On the other hand, there are some aspects of this adaptation that stole the enjoyment for me. The infamous slave-drawings scene, for instance, while it helps sympathize Tom's character (you get why he's drowning his pain and moral confusion in alchohol), creates a huge dichotomy in my mind over Fanny's eventual reconciliation and respect for her uncle. How is it possible that such a thoughtful girl as Fanny can learn respect for the monstrous, evil-minded man her uncle is in this adaptation? In addition, that horrifying scene, with Fanny poring over the agonized drawings Tom made of his father engaging in acts of brutality with the family slaves, felt a bit too much like the director was expressing an agenda. I can deal with tough stuff in a movie, if it serves the story well, but this just didn't.

    Also, cousin Edmund lacks the motivations that in the novel, render his behavior understandable. Here, he comes off as a wispy stick-figure kind of guy. One has to wonder what her attraction to him could be. Their eventually coming together feels a bit too much like the characters themselves had access to the script and no choice but to follow it.

    For me, the main thing this movie lacked was any genuinely likeable characters other than Fanny, and perhaps her sister. That is a wearying thing in a feature-length film.
    ...more info
  • Is this really a Jane Austen?
    Why one star? I didn't know how to leave it empty.

    What a disappointment. I wonder that this even qualified for the use of the title. Yes it has the plot and the characters' names, but that's about it. The character development, especially of Fanny is terrible. We don't even know what qualities in Fanny lend her to so "good" as we do in the book and the BBC version, nor would this character even qualify for those qualities. The characters are, unfortunately current "Hollywood" style.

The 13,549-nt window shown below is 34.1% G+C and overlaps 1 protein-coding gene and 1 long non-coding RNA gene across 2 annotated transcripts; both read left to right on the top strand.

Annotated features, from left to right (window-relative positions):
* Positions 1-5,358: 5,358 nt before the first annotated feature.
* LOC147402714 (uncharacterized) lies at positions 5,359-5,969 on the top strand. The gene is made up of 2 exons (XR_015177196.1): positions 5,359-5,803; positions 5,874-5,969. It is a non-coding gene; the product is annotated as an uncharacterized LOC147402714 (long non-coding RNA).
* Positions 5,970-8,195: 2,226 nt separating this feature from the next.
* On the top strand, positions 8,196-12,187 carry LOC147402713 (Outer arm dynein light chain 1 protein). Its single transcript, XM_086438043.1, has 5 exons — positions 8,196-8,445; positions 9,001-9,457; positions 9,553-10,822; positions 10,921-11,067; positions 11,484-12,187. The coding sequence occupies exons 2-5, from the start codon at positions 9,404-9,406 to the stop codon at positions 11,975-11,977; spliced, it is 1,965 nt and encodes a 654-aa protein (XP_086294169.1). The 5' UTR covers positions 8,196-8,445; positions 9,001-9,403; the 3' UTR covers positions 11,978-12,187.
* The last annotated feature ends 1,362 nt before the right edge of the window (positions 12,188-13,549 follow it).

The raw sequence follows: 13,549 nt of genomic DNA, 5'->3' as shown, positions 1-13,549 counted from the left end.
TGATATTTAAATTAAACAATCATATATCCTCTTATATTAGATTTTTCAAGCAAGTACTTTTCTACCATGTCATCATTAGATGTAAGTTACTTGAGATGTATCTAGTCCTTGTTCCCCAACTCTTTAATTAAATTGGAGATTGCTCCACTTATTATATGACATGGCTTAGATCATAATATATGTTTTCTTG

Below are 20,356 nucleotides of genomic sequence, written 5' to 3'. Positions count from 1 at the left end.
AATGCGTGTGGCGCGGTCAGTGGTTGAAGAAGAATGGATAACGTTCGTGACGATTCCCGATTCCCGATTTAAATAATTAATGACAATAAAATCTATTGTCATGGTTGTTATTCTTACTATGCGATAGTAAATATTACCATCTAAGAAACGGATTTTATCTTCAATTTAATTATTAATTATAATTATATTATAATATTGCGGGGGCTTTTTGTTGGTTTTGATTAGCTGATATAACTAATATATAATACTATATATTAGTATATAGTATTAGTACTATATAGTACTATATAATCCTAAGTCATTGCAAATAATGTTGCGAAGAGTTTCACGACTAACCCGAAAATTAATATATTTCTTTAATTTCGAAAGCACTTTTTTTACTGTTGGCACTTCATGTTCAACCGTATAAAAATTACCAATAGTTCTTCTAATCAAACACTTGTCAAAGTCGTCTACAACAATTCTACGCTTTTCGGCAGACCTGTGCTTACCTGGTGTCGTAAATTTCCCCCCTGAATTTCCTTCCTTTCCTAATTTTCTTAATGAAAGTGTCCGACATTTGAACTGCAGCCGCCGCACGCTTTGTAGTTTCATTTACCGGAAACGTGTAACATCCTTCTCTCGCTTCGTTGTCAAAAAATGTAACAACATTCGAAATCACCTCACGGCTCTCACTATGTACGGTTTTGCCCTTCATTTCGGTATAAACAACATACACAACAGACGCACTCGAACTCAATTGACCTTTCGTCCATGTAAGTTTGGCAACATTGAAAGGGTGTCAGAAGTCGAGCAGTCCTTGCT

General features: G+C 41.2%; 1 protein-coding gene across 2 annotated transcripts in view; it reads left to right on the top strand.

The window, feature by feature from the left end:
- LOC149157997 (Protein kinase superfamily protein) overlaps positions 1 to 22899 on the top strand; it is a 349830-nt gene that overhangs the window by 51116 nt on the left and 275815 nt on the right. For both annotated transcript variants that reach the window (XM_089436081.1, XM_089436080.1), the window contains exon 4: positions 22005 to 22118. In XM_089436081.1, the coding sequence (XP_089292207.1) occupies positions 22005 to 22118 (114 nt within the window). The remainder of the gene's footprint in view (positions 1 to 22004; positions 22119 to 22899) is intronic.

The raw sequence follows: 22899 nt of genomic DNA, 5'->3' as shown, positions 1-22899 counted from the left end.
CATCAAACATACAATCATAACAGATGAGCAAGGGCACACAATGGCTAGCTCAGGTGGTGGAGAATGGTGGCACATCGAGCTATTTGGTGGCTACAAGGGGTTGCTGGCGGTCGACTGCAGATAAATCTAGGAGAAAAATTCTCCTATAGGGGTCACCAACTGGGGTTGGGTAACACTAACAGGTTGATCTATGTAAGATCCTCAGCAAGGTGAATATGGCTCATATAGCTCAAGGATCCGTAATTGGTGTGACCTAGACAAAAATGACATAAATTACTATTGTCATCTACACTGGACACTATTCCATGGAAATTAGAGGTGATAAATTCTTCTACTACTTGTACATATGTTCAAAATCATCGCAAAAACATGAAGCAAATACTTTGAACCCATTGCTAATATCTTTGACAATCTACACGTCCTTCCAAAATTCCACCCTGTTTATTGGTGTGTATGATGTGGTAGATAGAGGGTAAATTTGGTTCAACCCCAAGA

And where was the warning...brief upper nudity scene, I hardly think this was in Jane Austen's style. Leave Mansfield in it's time era, don't try to update it to this time...it just doesn't do.

    I was so disappointed I actually got rid of the DVD. It's naughty and not at all a Jane Austen....more info
  • A woman of great character
    I remember watching this in 1999 when it came out and not liking it. I just reread the book and decided to give it another go. I loved it! It was so beautifully done and brought in the history of the time with added clarity. Even though some of the things were not in the book specifically, they fit into the puzzle, adding some deeper colors that fit into the period. For example with the understanding of slavery in that time and what was really going on in places like Antigua.
    ...more info